Tuesday, July 30, 2013

Boyd's Megarant Concerning Healthcare Reform Part 3 - LEAN

Toyota: Reputation for building high quality, long lasting, inexpensive automobiles.
Cadillac: Reputation for building high quality, long lasting expensive automobiles.

Two car makers, two very different philosophies on how to build a car.

Toyota is widely considered as the originator of the LEAN manufacturing process. Though upstart car makers like Saturn adopted the same principles before GM (the maker of Cadillac) bought them out and ruined them. The Toyota model looks like this.

One car built at a time. Every line worker has the power to stop the assembly line if they see something wrong or something doesn't meet a certain specification for quality. One car is built. When it rolls off the line it goes through one more quality assurance check and then is ready for shipment. This is called, in the vernacular, Single Piece Flow. Do one thing at a time, one product at a time, excellently every time.

What ruined Saturn? GM ruined Saturn and it basically boils down to their American philosophy of manufacturing. Every Cadillac built that leaves the assembly line goes to one of two staging areas; Minor Problems or Major Problems. In these staging areas, defects in the manufactured automobiles is corrected by a team of troubleshooters prior to being delivered to the dealer showrooms. This is called, in the vernacular, Batch Flow.

The result? Two high quality cars, one more expensive, not just because of the name on the badge, but because of the process taken to create them. One, Toyota, very efficient. The other, Cadillac, quite inefficient.

And now for health care... there are two very different kinds of hospitals out there - not to over simplify the problem, but every hospital can be categorized into one of these two manufacturing processes. Single Piece Flow (LEAN) or Batch Flow (the anti-LEAN). There are many at various odd stages between the two but really, our hospitals are efficient or not. If you've worked in or been the victim (benefactor?) of a hospital you probably have a pretty good idea of what I mean.

The Toyota model of LEAN manufacturing has been introduced into our health care industry in the United States. It started in the laboratories. I will now describe the processes in the Laboratory of two very different hospitals - the LEAN and the anti-LEAN.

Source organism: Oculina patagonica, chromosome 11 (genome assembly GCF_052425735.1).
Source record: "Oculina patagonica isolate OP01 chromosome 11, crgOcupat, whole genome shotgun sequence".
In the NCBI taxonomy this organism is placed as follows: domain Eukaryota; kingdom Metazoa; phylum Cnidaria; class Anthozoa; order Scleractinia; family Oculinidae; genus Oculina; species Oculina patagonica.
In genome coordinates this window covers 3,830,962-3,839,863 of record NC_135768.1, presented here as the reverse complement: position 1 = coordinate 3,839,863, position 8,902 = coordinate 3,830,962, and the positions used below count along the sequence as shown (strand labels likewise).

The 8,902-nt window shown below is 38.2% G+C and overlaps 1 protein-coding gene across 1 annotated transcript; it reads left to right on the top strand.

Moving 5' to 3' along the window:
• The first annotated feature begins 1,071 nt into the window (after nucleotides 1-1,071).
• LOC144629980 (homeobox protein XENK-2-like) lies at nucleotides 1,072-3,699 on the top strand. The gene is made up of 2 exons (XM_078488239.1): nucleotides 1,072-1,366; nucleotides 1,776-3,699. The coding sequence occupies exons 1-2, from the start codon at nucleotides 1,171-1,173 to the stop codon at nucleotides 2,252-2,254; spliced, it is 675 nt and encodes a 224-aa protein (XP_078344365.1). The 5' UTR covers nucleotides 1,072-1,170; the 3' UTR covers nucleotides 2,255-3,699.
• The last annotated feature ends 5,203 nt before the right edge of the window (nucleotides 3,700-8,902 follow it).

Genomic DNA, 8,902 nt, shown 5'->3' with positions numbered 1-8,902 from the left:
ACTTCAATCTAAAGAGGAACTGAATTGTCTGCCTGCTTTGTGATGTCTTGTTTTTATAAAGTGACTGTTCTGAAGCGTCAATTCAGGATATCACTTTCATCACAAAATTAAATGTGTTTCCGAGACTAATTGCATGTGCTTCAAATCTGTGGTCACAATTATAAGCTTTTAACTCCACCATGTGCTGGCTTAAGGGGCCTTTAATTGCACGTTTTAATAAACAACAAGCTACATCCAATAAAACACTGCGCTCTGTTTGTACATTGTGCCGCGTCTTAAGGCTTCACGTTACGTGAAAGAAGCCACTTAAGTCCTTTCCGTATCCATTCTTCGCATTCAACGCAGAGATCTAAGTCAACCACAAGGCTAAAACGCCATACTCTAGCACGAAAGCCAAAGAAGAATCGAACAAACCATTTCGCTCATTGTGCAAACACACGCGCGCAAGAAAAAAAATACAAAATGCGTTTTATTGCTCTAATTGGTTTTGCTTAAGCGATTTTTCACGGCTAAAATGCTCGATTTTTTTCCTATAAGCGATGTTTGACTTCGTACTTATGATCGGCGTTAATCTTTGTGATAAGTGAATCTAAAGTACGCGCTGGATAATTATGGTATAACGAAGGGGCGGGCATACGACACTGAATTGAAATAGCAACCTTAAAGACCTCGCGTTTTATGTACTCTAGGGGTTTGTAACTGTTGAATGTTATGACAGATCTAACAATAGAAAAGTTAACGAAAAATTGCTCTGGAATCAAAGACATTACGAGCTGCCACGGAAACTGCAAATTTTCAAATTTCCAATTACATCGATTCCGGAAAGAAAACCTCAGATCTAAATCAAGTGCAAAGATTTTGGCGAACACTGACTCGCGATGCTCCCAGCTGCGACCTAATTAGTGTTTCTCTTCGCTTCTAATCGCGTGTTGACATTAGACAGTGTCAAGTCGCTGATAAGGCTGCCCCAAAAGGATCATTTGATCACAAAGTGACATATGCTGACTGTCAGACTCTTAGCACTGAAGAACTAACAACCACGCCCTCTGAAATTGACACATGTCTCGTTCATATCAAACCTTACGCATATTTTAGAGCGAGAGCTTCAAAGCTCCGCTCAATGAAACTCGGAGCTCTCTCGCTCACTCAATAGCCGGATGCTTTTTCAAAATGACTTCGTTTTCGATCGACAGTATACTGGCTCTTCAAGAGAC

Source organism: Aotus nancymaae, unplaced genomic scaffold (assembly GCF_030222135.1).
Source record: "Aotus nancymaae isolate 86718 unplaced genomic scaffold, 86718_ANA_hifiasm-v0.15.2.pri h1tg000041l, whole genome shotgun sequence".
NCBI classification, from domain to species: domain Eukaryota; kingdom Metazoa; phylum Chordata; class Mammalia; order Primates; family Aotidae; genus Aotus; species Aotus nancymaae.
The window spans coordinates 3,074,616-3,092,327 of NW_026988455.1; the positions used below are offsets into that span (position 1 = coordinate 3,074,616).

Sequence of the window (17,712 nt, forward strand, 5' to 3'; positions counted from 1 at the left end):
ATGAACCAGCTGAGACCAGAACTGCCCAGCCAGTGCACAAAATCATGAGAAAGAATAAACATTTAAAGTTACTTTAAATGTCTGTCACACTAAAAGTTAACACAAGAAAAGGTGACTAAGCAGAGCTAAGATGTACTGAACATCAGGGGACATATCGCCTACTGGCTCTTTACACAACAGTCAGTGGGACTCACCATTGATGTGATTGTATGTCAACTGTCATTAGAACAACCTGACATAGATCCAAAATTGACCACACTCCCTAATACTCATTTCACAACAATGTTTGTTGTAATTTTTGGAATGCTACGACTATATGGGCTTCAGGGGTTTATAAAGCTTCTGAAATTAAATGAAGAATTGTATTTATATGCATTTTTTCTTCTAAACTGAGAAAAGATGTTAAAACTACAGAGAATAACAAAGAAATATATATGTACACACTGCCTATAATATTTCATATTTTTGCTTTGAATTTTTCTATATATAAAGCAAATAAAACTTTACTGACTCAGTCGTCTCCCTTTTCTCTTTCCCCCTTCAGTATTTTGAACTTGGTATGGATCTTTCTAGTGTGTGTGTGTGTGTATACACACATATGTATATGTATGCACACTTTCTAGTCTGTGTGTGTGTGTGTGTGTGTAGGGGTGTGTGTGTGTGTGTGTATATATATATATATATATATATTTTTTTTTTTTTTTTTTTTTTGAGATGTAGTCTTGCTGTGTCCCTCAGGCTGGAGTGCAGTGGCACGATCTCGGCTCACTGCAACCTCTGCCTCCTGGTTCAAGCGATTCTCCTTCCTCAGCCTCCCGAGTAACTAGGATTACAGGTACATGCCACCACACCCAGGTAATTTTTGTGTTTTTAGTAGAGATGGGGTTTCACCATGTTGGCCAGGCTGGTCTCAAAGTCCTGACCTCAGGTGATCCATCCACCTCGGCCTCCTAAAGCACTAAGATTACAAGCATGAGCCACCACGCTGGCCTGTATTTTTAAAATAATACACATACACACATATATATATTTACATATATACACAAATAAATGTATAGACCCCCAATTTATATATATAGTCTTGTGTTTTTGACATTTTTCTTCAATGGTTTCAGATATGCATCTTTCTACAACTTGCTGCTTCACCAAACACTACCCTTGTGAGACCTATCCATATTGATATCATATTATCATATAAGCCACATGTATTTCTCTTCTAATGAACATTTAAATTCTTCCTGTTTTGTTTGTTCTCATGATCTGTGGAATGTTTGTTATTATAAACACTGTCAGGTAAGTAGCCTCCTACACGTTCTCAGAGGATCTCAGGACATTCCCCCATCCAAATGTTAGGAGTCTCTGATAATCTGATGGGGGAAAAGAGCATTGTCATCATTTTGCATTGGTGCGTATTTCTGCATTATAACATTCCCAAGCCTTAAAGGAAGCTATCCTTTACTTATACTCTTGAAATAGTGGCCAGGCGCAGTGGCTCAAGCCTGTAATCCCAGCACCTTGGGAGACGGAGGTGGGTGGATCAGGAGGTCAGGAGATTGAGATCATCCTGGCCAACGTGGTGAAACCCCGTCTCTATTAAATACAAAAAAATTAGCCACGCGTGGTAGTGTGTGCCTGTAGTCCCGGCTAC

Hospital A - Blood is drawn from a patient in their room by a Phlebotomist. The test tube is placed in a rack the technician carries around from room to room, floor to floor, until the rack is full and it is turned into the Lab for processing. The lab takes this rack of test tubes and collects them until the gather enough together to place into their mega standalone chemistry analyzers. This entire collection of test tubes filled with blood are all analyzed simultaneously ( or nearly so) and the results are all logged at once. The results are then delivered back to the units from which the blood was drawn and the logged in the medical record - generally manually and all at once. This is BATCH flow. The draw back? The first patient to have their blood drawn has had to wait an hour for their results. The last patient to give blood has waited, perhaps, 30 minutes or less. The Lab shows a turn around time of 10 minutes because it took 10 minutes to run the racks of collected blood. This "lost time" phenomenon is a hallmark of all BATCHING systems. If the analyzer breaks, ALL samples are delayed or lost.

Hospital B - Blood is drawn from a patient in their room by a Phlebotomist. This sample is delivered to the Laboratory within minutes of it being drawn. The barcoded tube is placed in the analyzer immediately and within minutes the results are returned to the doctor electronically and the medical record is updated automatically. The true turn around time for this blood sample is 15 minutes or less. The phlebotomist, meanwhile, has drawn blood from the next patient, the sample sent, analyzed, and results returned in minutes. The result? Every patient has the same quick turnaround experience.  If the analyzer breaks, only ONE sample is delayed or lost while the Lab reverts to their backup process.

This gives you the background for understanding how the LEAN manufacturing process is being introduced, at a cost of several hundred thousands of dollars per year paid to vendors or consultants who offer the analysis, LEAN training, and then get the heck out of dodge. Then it is up to the hospital to spend many more thousands on new Single Piece Flow analyzers, software and computers to crunch data, space renovations, and in some cases the addition of staff to monitor LEAN Processes going forward.

LEAN Basics- All LEAN programs can be boiled down to these basic tenets.